Dissident Chinese artist Ai Weiwei and Herzog & de Meuron have been chosen to design this year’s pavilion at the Serpentine Gallery, London
The appointment marks a departure from the gallery’s usual selection policy of working with architects who had not built in the UK before.
Swiss-based Herzog & de Meuron has already overseen the overhaul of the Tate Modern and won the Stirling Prize for its Laban Dance Centre in Deptford.
However the gallery hailed the high-profile collaboration for its 12th pavilion as a ‘special development’, explaining that the commission reunites the design team behind the Beijing National Stadium - built for the 2008 Olympics – as London celebrates its own summer Games.
The team’s ‘archaeological’ proposals for this year’s pavilion will ‘explore the hidden history’ by digging 1.5m under the Serpentine lawn to discover the remains of the gallery’s previous, temporary structures designed by the likes of Peter Zumthor. Zaha Hadid and Jean Nouvel. The design features 11 columns to mark each of the past pavilions which, together with an additional 12th column, will support a platform roof ‘resembling that of an archaeological site’.
Later this week (9 February) Weiwei, who was detained last year for 81 days by Chinese authorities for ‘economic crimes’, will receive his Honorary Fellowship from the RIBA for his contribution to architecture.
Julia Peyton-Jones, director, and Hans Ulrich Obrist, co-director, of the Serpentine Gallery, said: ‘It is a great honour to be working with Herzog & de Meuron and Ai Weiwei. We are delighted that our annual commission will bring this unique architectural collaboration to Europe to mark the continuity between the Beijing 2008 and the London 2012 Games.
The pavilion will host the gallery’s Park Life programme of public talks and events and opens between June and October.
Pavilion proposals - description
‘Every year since 2000, a different architect has been responsible for creating the Serpentine Gallery’s summer Pavilion for Kensington Gardens. That makes eleven Pavilions so far, our contribution will be the twelfth.
‘So many Pavilions in so many different shapes and out of so many different materials have been conceived and built that we tried instinctively to sidestep the unavoidable problem of creating an object, a concrete shape.
‘Our path to an alternative solution involves digging down some five feet into the soil of the park until we reach the groundwater. There we dig a waterhole, a kind of well, to collect all of the London rain that falls in the area of the Pavilion. In that way we incorporate an otherwise invisible aspect of reality in the park – the water under the ground – into our Pavilion. As we dig down into the earth we encounter a diversity of constructed realities such as telephone cables and former foundations.
‘Like a team of archaeologists, we identify these physical fragments as remains of the eleven Pavilions built between 2000 and 2011. Their shape varies: circular, long and narrow, dots and also large, constructed hollows that have been filled in. These remains testify to the existence of the former Pavilions and their greater or lesser intervention in the natural environment of the park.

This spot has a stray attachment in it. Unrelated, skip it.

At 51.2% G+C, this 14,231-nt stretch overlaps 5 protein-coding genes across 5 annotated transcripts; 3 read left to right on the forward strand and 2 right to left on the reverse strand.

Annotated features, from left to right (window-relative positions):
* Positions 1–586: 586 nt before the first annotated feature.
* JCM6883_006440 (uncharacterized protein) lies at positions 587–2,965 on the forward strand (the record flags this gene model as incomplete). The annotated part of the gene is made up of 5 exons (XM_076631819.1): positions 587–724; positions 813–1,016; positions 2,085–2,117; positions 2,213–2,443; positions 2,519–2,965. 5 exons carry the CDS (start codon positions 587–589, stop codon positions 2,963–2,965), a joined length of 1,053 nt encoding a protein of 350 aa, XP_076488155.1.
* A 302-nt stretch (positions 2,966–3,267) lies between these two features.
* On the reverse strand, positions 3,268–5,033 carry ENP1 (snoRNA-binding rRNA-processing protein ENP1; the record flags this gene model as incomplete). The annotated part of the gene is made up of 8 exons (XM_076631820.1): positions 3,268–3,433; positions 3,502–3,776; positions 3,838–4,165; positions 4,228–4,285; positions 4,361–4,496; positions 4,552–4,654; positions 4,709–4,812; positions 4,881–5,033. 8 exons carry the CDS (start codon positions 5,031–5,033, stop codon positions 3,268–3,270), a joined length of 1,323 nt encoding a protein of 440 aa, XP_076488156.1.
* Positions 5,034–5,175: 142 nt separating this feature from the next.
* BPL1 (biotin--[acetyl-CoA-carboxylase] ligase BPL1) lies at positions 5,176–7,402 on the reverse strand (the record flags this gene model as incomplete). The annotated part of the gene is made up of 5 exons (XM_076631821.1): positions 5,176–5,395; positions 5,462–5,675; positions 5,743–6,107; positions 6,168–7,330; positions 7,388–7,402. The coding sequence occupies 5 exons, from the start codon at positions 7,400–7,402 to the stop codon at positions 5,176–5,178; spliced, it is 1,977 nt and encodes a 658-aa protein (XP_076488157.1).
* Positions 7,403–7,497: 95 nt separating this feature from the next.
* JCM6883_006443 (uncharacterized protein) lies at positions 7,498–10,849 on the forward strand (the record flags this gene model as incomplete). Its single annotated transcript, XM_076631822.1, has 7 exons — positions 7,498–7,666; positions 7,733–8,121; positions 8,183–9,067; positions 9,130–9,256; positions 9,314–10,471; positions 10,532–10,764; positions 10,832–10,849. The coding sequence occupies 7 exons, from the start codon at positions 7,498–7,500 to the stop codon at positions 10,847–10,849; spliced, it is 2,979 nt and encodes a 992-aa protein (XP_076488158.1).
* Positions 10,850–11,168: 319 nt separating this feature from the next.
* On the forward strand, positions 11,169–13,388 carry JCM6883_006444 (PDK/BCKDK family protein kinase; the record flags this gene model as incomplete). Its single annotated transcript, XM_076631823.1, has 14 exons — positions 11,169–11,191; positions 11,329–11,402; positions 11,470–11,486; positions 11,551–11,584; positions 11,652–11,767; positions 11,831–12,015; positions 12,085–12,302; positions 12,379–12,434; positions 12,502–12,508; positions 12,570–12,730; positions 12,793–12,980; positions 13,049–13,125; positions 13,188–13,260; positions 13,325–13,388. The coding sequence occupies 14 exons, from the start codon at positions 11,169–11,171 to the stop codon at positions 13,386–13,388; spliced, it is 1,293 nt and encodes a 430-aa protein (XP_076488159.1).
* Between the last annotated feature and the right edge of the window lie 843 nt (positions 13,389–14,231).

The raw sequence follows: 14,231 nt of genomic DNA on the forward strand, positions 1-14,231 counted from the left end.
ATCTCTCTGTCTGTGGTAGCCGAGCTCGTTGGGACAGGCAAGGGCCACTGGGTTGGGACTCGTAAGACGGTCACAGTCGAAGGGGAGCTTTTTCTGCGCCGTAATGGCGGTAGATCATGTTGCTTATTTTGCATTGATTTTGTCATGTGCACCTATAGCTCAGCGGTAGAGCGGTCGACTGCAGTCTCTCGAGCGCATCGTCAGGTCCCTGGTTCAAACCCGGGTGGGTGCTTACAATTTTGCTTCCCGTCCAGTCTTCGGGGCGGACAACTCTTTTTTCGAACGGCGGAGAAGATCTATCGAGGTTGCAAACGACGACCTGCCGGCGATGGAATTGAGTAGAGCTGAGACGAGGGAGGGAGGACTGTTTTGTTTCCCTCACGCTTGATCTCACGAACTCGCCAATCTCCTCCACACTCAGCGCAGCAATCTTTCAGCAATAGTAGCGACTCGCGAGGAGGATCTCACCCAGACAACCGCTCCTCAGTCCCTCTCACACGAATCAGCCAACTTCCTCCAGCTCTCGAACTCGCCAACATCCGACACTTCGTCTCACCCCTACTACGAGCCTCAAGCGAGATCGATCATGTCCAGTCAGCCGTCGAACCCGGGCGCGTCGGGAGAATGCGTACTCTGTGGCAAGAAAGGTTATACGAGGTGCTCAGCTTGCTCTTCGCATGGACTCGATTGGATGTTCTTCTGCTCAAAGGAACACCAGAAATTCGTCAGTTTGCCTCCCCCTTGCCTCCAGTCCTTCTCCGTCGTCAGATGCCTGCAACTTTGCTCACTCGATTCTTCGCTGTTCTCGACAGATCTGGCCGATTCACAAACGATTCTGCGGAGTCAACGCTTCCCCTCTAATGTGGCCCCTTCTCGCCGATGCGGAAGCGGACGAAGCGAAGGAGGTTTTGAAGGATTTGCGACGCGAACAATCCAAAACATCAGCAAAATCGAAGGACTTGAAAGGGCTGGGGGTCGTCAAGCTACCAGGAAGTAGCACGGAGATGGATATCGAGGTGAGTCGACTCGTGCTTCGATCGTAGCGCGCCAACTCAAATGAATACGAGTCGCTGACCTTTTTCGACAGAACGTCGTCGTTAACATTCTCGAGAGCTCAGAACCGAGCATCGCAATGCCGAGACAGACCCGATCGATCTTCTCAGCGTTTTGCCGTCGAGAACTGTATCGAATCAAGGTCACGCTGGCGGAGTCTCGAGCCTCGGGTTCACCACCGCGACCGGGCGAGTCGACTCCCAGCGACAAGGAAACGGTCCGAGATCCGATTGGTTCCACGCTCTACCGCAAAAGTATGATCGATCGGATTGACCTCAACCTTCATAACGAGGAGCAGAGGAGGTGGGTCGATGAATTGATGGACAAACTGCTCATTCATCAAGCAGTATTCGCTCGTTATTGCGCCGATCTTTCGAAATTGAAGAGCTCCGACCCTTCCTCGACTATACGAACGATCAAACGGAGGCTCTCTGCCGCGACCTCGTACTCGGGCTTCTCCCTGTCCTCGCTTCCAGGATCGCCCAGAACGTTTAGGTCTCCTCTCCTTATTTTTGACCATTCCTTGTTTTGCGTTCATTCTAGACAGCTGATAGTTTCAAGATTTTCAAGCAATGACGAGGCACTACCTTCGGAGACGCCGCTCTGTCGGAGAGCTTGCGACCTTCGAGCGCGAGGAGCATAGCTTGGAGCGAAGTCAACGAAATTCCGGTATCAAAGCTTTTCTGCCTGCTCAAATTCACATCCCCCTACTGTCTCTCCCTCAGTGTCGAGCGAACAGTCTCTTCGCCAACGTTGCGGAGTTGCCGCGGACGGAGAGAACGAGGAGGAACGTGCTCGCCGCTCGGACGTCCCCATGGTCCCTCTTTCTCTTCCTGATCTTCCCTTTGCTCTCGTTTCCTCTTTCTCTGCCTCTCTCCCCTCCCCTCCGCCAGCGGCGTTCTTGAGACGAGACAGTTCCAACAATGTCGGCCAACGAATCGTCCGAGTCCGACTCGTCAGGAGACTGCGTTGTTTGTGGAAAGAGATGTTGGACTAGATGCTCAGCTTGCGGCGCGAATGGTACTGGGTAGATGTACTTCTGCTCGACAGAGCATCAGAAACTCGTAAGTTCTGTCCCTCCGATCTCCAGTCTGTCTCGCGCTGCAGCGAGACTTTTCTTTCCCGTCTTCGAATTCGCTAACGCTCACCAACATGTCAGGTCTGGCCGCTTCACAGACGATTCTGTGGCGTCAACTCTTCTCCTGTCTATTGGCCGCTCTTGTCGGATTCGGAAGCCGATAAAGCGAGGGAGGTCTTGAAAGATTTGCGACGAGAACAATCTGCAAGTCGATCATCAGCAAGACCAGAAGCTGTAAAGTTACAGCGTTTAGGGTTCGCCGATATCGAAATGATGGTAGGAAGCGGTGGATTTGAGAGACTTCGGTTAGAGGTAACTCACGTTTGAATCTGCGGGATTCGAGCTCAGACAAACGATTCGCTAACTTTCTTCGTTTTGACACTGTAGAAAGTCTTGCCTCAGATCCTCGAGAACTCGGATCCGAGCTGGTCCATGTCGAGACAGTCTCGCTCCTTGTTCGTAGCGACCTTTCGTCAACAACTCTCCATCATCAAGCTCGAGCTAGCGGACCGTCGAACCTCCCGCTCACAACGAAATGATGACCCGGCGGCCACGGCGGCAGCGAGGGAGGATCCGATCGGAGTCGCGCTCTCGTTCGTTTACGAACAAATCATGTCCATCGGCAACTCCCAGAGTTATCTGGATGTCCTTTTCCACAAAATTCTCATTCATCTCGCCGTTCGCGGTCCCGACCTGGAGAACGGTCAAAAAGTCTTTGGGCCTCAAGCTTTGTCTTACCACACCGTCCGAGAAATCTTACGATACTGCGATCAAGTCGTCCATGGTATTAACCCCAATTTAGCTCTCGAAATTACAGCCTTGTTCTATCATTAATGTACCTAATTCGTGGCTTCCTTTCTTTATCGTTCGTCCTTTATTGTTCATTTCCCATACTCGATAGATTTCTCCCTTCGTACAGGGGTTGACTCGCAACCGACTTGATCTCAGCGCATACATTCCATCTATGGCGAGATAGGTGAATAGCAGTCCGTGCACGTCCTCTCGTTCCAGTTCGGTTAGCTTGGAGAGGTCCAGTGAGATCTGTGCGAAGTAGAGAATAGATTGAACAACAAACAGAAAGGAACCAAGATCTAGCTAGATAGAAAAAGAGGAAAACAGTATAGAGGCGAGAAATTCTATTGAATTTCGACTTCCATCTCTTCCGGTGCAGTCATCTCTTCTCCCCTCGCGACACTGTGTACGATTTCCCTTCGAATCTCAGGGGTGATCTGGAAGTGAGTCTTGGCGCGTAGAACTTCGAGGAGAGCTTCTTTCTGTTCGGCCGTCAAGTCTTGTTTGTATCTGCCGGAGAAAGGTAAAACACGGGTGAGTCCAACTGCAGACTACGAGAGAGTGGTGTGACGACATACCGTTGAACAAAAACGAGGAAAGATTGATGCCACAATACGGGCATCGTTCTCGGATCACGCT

‘All of these foundations will now be uncovered and reconstructed. The old foundations form a jumble of convoluted lines, like a sewing pattern. A distinctive landscape emerges out of the reconstructed foundations which is unlike anything we could have invented; its form and shape is actually a serendipitous gift. The three-dimensional reality of this landscape is astonishing and it is also the perfect place to sit, stand, lie down or just look and be amazed. In other words, the ideal environment for continuing to do what visitors have been doing in the Serpentine Gallery Pavilions over the past eleven years – and a discovery for the many new visitors anticipated for the London 2012 Olympic Games.
‘On the foundations of each single Pavilion, we extrude a new structure (supports,walls) as load-bearing elements for the roof of our Pavilion – eleven supports all told, plus our own column that we can place at will, like a wild card. The roof resembles that of an archaeological site. It floats some five feet above the grass of the park, so that everyone visiting can see the water on it, its surface reflecting the infinitely varied, atmospheric skies of London. For special events, the water can bedrained off the roof as from a bathtub, from whence it flows back into the waterhole, the deepest point in the Pavilion landscape. The dry roof can then be used as a dance floor or simply as a platform suspended above the park.’
Chinese conceptual artist Ai Weiwei also works as an architect, photographer, curator and globally recognised human rights activist.
Born in 1957 in Beijing, he began his training at Beijing Film Academy and later continued at the Parsons School of Design in New York City. His work has been exhibited around the world with solo exhibitions at Stiftung DKM, Duisburg (2010); Mori Art Museum, Tokyo (2009); Haus der Kunst, Munich (2009); Sherman Contemporary Art Foundation, Cambelltown Arts Center, Sydney (2008); and the Groninger Museum, Groningen (2008), and participation in the 48th Venice Biennale in Italy (1999, 2008, 2010); Guangzhou Triennale in China (2002, 2005), Busan Biennial in Korea (2006), Documenta 12 in Germany (2007), and the 29th Sao Paulo Biennial in Brazil (2010).
In October 2010, Ai Weiwei’s “Sunflower Seeds” was installed in the Tate Modern Turbine Hall, London. Ai Weiwei participated in the Serpentine Gallery’s China Power Station exhibition in 2006, and the Serpentine Gallery Map Marathon in 2010.